From plants to publishing – a biologist's story

"I still remember those classic experiments, counting bugs and plants in a quadrat, covering a leaf with black paper and seeing what happened."
“I still remember those classic experiments, counting bugs and plants in a quadrat, covering a leaf with black paper and seeing what happened.” – Elizabeth Moylan

As part of this year’s Biology Week celebrations, organised by the Society of Biology, we interviewed Elizabeth Moylan, Biology Editor here at BioMed Central and asked her about what first got her interested in biology and how she ended up working in publishing.

Tell us about what first got you interested in biology, and what you went on to study.

I can’t really remember a ‘light bulb’ moment where I fell in love with the subject so to speak. I guess growing up, the natural world is all around you and it was just fascinating to find things out.

I liked messing around in the garden, and enjoyed all those Attenborough programmes, and at school biology lessons were fun! I still remember those classic experiments, counting bugs and plants in a quadrat, covering a leaf with black paper and seeing what happened. I also had a fondness for the teachers and the fieldtrips.

At high school I chose Science subjects because I was vaguely interested in medicine at this stage and doing something ‘worthy’. However, I soon discovered I was too squeamish. I went on to study Biological Sciences at the University of Oxford. I particularly enjoyed the Green Plants option (the other extreme to medicine!) and learning about how species were related. DNA sequencing was revolutionising taxonomy at the time… and now it’s all about genome sequencing…

I did an undergrad project which took me to the Shetland Islands and then I was lucky enough to do a PhD with Robert Scotland sorting out the taxonomy and evolutionary relationships of a group of plants in the Philippines. I really liked the detective work involved in building phylogenies and there were a few surprises along the way. After that I did a post-doc with Jane Langdale which was much more along ‘evo-devo’ lines investigating the evolution of genes which govern chloroplast development.

What made you want to move over from research to publishing?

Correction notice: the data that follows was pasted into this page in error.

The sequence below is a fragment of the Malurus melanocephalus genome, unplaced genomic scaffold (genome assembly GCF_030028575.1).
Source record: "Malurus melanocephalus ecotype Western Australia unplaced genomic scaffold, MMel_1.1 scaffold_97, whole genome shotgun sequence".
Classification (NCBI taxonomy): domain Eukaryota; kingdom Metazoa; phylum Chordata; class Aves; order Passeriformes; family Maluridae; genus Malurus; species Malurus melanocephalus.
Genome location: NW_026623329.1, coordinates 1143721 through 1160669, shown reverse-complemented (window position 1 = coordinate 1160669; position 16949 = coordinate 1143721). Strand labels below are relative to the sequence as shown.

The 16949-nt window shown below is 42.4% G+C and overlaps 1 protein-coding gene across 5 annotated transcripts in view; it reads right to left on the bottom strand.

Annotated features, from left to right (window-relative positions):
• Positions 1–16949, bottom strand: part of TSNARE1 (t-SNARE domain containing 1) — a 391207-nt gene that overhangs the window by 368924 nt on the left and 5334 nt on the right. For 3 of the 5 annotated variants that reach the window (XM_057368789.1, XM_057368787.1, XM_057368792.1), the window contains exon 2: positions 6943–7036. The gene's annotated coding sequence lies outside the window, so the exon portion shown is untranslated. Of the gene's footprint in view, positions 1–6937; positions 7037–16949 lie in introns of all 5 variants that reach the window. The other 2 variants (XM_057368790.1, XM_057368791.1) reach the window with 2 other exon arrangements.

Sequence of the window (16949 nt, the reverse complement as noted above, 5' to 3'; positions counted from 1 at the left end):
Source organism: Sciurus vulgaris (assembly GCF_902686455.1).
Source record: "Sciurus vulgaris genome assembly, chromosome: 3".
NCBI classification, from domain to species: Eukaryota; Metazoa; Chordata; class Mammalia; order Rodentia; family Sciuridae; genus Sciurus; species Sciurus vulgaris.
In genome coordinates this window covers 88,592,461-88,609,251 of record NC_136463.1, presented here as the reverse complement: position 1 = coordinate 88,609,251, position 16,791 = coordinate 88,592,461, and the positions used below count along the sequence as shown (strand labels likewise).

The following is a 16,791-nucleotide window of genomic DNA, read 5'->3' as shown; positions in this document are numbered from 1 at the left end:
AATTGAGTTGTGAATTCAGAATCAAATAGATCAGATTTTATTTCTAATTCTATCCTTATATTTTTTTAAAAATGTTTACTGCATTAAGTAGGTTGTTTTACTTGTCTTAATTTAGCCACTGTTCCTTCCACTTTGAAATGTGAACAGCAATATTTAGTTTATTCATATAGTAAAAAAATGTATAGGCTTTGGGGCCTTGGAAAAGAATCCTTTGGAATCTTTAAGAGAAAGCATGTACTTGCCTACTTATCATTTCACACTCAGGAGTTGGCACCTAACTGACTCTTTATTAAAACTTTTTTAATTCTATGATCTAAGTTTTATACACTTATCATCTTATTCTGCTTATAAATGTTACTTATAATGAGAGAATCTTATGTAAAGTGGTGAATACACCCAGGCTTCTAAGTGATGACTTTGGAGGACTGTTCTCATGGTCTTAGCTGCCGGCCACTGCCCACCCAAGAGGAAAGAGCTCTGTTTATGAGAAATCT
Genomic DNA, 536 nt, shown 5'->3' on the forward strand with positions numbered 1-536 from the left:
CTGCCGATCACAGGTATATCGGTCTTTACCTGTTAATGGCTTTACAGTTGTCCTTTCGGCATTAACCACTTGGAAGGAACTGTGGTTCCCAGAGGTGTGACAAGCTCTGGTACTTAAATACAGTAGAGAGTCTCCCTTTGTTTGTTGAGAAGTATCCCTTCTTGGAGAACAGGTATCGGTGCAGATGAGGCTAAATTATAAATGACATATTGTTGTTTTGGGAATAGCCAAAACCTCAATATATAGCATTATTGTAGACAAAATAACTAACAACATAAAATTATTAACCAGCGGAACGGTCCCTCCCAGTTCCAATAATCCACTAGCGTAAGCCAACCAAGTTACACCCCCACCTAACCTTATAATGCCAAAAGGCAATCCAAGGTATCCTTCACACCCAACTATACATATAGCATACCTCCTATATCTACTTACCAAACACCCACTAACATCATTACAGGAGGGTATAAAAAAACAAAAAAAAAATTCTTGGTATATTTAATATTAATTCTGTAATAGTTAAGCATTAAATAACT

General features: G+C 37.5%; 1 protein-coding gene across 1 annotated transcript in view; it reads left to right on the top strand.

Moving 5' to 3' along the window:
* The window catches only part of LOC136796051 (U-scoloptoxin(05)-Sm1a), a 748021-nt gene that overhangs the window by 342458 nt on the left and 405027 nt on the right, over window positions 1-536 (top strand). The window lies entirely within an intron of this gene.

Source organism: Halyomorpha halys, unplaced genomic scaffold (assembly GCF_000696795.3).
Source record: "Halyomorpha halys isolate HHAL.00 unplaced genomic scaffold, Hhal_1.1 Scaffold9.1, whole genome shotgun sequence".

The natural next step from my post-doc would have been another post-doc and a shot at leading a group but I wasn’t cut out for that. I remember thinking what on earth do I do now?

That’s when I decided to apply for a job in publishing (editorial) with a hope that I could still use my science to handle manuscripts, select peer reviewers, fix issues that arose during peer review and highlight some great science along the way. So I applied for a job as an Assistant Editor at BioMed Central in November 2004, rather green around the gills and not having a clue what open access was!

What do you do at BioMed Central, and how does it use your biology training?

I’m now part of a team of Biology and Medical editors who work closely with in-house and external editors to resolve any issues that come up during peer review or after an article is published.

There’s never a dull moment! Sometimes my biology knowledge helps with a particular issue (e.g. appreciating why peer reviewers have different views on a topic). And it’s very rewarding to widen the reach of interesting discoveries via our online magazine Biome and our annual Research Awards which recognise outstanding science.

Of course some background biology knowledge also helps with keeping in touch with various fields to make sure our editorial policies are up to date and moving with the times. It’s quite fascinating to see all the innovations in peer review that are coming out of biology too with Peerage of Science, Axios Review and Academic Karma, all of which are trying to make the peer review process more efficient in their various ways. These initiatives simply didn’t exist 10 years ago!

It’s also fun to ask questions and examine the various facets of peer review and use some of those old research skills. And then I’m invariably reminded of the Red Queen Hypothesis and all the running we do to stay in the same place… I guess that’s biology for you!

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